Thoughts on the “Weinstein Effect”

What will be the ultimate outcome of the “Weinstein effect”? The topic comes up wherever I go. I have had, and heard, lots of different thoughts. Here are some of mine.

Thousands of women have come forth with reports of unwanted sexual advances, touching and assault. Let’s not muddle the issue. The issue is unwanted sexual behavior – not consensual relationships, including workplace affairs. The issue is a person with power taking advantage of someone without power. Usually, but not always, the person with power is male.

Men who have objectified women for eons. In the past five decades, women have become, or sought to become, peers with men in professions and workplaces formerly dominated by men. Women have, in large numbers for the first time, achieved positions of power. Much of the attention to the issue of harassment is in these professional and business relations between men and women.

Many public figures have been accused of mistreating one or more women. Some men (Senator Franken) have acknowledged their behavior and apologized. Some of those (like Charlie Rose) have lost their jobs and faced public shame. Others (do I need to name names?) have simply denied it, calling their accusers liars and the accusations “fake news.” In a situation involving one man and one woman, we must decide which to believe. When one man denies the claims of multiple women, it is distressing to see people choose to believe the man and discount what several women report! That compounds the insult to women!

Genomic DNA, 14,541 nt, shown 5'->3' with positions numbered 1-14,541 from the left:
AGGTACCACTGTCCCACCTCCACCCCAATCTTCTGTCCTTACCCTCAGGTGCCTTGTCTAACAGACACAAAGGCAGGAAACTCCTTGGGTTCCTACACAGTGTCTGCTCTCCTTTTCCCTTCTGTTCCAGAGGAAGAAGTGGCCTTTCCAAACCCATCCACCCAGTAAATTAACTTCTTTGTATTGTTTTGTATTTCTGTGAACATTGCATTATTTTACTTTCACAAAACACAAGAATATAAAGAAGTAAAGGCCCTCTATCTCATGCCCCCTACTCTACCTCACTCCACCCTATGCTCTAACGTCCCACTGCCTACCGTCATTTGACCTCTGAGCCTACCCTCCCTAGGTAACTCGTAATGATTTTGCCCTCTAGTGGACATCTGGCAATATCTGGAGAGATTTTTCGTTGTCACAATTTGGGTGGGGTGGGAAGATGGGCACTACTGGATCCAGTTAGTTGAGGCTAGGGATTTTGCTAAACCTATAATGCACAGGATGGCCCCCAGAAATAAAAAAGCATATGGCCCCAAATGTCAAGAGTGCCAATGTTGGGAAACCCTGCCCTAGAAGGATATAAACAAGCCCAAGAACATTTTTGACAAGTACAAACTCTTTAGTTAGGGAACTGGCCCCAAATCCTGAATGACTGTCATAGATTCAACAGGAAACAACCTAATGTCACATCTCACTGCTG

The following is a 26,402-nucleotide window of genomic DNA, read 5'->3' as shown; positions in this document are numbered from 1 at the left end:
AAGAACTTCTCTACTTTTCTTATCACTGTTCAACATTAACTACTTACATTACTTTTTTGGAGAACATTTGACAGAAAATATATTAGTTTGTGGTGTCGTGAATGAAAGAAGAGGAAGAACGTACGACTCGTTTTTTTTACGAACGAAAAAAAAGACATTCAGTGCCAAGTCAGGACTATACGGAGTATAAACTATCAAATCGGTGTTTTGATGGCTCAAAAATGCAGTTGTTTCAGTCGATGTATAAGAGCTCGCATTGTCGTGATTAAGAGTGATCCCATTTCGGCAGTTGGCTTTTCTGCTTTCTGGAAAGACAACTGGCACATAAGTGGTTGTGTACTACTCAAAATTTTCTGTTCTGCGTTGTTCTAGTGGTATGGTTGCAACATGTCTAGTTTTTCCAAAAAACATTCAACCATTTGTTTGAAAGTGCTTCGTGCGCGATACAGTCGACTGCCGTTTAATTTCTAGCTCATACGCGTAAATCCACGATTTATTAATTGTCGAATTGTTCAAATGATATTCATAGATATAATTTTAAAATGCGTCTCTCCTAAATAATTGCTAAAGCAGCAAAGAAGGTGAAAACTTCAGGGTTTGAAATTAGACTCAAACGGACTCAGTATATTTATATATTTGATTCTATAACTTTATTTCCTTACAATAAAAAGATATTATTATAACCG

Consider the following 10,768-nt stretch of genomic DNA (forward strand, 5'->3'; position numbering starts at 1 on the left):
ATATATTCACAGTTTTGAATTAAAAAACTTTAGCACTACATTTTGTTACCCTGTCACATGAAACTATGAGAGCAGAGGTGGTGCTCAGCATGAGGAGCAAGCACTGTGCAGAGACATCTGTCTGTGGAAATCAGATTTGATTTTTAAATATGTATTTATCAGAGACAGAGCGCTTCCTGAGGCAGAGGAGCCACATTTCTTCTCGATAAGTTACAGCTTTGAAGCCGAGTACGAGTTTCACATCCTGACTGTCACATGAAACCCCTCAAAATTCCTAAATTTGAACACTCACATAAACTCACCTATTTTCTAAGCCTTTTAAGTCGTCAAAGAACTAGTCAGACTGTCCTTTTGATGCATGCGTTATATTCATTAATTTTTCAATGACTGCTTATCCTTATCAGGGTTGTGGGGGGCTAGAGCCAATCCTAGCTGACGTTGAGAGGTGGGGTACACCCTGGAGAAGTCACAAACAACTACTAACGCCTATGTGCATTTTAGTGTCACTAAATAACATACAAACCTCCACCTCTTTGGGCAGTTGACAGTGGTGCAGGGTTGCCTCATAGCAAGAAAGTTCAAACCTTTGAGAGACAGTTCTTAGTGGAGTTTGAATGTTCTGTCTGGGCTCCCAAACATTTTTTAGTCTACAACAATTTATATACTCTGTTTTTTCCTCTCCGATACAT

The number of women reporting abuse is so large that some will charge accusers of “jumping on the bandwagon.” Even if some percentage on the claims are “jumping aboard,” the point is, the problem is real and widespread. There is the inevitable backlash, and we may end up with (more) tensions and distrust between the sexes. Men who have mistreated a women or women in the past are surely worried their victim or victims will come forward – and that they could face penalties and shame (like Roger Ailes and Charlie Rose). Men who have never mistreated a woman may fear they’ll be accused and so avoid being in any situation where an accusation is possible. This could deprive women of important collegial relationships, mentorship and information.

I am more than curious to see where this goes. Like similar scandals in the past, this could simply evaporate and change nothing. It could do as much harm as good to the advancement and equality of women. Or it could be a turning point. The size and depth of the problem is now on the table. We see it. So now we can commit to change it. Men can commit (using the words of Al Franken), “to be much more careful and sensitive.” Women can commit to speak up and be sure it’s clear that “no” means “no.”

What are your thoughts?

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